February 10, 2014


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No amount of planning or intelligence can predict everything. When Earl Woods began to coach his young son, Tiger, he employed an interesting technique. In a game known for quiet and focus, Earl introduced noise and distraction. As this USA Today article recounts, “He tossed balls in front of Tiger while he putted. He dropped bags of clubs behind Tiger when he hit tee shots. He’d cough during the backswing.” Why? Because disruptions happen. They happen in golf. They happen in life. They happen in business…no matter how careful you are. Imagine you are a U.S. manufacturer, who was hoping to gain a competitive advantage by moving some of your products to the lower-labor-cost environment of East India. A week before production was set to begin, a monsoon wiped out the factory. Or, perhaps you’re a leading jewelry manufacturer who was feeling good about your position and adopted a more-of-the-same policy.


But then you were stunned when you began losing share to an upstart company that was marketing jewelry through new channels such as wine bars, sporting events, and college sororities. Maybe you’re a small, independent film company that invested your borrowed capital in a movie with a story topic no one had ever seen on the big screen before. Then you found out from Variety that a Hollywood company with far deeper pockets was coming out with a similar movie at almost the same time. Disruptions.


The Inevitability of Disruptions

In his 1895 play, An Ideal Husband, Oscar Wilde wrote, “To expect the unexpected shows a thoroughly modern intellect.” Given the realities of today’s marketplace, we might add that such an expectation reflects not only a modern, but also a necessary intellect. If you think you can roll out your strategy without the unexpected sooner or later impinging on it, you’re not living in the real world. Sure, there was a time when business was largely predictable. Few competitors, slow advancing technology, and predictable markets made for reliable forecasting. Those days are gone. In the Strategy 3.0 world, disruptions are inevitable. Disruptions can be devastating or merely frustrating. They can be long lasting or temporary in their influence. They can come from inside or outside the organization. But one way or another, disruptions will come. You can be the smartest person alive, and have the most well thought-out strategy ever, but you’re still vulnerable to disruption. Why? Because you’re not in control of everything. None of us is. Here is a sampling of areas that regularly hand out I-didn’t-see-it-coming surprises:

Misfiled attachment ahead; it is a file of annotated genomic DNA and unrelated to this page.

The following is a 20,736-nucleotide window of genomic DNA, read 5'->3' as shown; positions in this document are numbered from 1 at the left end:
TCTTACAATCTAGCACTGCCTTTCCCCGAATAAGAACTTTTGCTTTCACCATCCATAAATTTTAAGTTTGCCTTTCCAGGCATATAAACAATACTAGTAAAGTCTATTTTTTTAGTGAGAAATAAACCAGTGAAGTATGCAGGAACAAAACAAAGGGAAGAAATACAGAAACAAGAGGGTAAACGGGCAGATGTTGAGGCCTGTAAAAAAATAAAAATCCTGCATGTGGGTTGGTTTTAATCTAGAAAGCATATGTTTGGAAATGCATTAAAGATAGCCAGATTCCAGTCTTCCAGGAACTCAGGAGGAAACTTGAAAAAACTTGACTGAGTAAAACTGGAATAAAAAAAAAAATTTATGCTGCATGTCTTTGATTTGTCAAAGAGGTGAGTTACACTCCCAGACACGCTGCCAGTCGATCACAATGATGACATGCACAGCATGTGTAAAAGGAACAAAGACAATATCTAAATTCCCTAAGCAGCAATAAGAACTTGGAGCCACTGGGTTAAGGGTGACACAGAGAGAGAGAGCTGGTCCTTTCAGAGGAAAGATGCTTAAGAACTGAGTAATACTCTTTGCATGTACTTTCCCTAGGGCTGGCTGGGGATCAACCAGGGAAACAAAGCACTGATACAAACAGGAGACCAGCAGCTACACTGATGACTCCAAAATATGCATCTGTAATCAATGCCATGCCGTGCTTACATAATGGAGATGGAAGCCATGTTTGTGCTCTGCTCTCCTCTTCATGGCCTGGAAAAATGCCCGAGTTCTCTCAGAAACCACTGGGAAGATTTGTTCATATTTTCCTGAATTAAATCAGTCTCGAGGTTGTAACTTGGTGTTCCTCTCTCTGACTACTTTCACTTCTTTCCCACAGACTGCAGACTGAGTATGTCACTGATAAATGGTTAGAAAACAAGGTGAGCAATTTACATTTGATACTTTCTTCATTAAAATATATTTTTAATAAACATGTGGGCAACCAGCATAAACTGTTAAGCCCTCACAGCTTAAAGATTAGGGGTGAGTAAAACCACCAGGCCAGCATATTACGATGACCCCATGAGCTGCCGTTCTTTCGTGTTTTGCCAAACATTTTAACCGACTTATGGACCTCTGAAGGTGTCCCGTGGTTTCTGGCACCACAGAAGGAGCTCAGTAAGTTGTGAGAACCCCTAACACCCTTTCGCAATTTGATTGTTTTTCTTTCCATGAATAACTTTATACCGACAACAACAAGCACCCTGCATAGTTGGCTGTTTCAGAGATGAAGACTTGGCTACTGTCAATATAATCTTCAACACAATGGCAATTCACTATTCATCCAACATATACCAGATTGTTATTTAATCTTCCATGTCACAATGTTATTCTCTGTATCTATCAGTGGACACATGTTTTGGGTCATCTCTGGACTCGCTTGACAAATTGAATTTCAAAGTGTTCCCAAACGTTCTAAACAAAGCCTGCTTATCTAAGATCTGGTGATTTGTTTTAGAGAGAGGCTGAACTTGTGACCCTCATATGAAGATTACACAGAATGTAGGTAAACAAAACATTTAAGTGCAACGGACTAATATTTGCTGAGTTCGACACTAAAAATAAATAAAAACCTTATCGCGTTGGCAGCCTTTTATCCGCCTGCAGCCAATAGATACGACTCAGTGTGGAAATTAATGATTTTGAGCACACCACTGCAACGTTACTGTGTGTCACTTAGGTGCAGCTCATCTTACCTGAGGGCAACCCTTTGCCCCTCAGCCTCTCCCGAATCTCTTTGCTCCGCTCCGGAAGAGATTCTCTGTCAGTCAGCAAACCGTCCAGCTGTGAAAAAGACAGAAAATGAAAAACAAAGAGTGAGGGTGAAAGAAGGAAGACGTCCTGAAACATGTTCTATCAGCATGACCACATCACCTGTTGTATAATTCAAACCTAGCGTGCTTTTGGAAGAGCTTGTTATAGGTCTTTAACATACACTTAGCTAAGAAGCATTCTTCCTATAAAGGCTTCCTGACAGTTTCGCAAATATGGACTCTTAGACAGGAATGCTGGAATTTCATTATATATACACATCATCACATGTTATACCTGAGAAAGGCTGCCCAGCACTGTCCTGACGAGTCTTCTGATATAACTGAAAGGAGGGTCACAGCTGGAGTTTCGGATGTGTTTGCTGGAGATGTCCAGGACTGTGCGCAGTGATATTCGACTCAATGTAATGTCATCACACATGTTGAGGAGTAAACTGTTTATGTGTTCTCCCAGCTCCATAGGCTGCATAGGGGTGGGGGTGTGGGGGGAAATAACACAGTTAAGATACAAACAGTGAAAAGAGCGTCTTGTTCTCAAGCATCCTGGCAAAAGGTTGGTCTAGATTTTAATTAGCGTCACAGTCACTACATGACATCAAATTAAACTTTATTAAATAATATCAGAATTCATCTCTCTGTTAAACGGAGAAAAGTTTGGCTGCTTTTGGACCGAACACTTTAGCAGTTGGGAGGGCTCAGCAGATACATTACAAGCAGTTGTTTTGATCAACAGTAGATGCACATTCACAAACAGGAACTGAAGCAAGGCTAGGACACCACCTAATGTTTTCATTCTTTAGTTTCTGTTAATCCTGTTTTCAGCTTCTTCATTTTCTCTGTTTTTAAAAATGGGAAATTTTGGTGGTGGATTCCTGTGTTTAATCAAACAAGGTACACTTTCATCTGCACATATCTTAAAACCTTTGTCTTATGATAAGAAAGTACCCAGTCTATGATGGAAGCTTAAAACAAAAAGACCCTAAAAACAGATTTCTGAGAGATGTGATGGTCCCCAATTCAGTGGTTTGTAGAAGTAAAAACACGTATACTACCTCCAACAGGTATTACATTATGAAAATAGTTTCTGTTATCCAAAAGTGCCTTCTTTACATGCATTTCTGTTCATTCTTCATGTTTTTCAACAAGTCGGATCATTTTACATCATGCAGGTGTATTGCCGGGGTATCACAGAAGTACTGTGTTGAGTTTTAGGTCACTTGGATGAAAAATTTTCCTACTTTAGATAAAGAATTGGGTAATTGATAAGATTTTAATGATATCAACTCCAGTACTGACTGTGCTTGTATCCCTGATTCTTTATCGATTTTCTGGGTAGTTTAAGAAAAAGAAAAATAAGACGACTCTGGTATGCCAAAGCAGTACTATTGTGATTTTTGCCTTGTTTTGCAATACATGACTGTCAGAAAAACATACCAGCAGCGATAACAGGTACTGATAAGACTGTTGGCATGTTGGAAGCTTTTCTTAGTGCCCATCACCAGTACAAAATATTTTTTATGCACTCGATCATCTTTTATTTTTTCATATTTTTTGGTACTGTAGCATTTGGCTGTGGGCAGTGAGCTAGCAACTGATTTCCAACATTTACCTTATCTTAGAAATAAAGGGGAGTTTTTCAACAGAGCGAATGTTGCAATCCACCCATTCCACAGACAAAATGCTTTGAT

• People’s health. What if the visionary founder starts showing signs of dementia?
  • Macro economics and markets. Not even Warren Buffett has more than a minuscule influence over these. We can only react.
  • Weather. It’s tough to be an outdoor wedding organizer in the middle of the rainiest June in decades.
  • Accidents, production mistakes, and plain old bad luck. Pulping the entire print run of a book with a misspelled title on the cover is going to further slim an already anorexic profit margin.
  • Competitors. This is a big one—and the main reason that disruption is becoming more and more common these days. There are others out there who are deliberately trying to alter the playing field under your feet. One article said, “Disruptive innovations are like missiles launched at your business.” And in fact, because there is so much innovation in the world today, a pervasive entrepreneurial spirit, and social media at our fingertips, the time lag to learn and try is practically nothing. Somebody else can disrupt your strategy, or at least a part of it, overnight.

Are you scared yet? Dealing with Disruptions The solution to disruption is not to become fearful or fatalistic. You can, and should, keep planning. You can, and should, keep looking for ways to minimize risk. But at the same time, stay alert to what’s going on all around you. Make sure your strategy is flexible enough to allow you to do some improvising when the unanticipated shows up at your door. And remember, disruption is not all bad. If you’re smart enough, fast enough, and agile enough, maybe you can find a way to take the new reality that has been sprung on you and turn it to your advantage.

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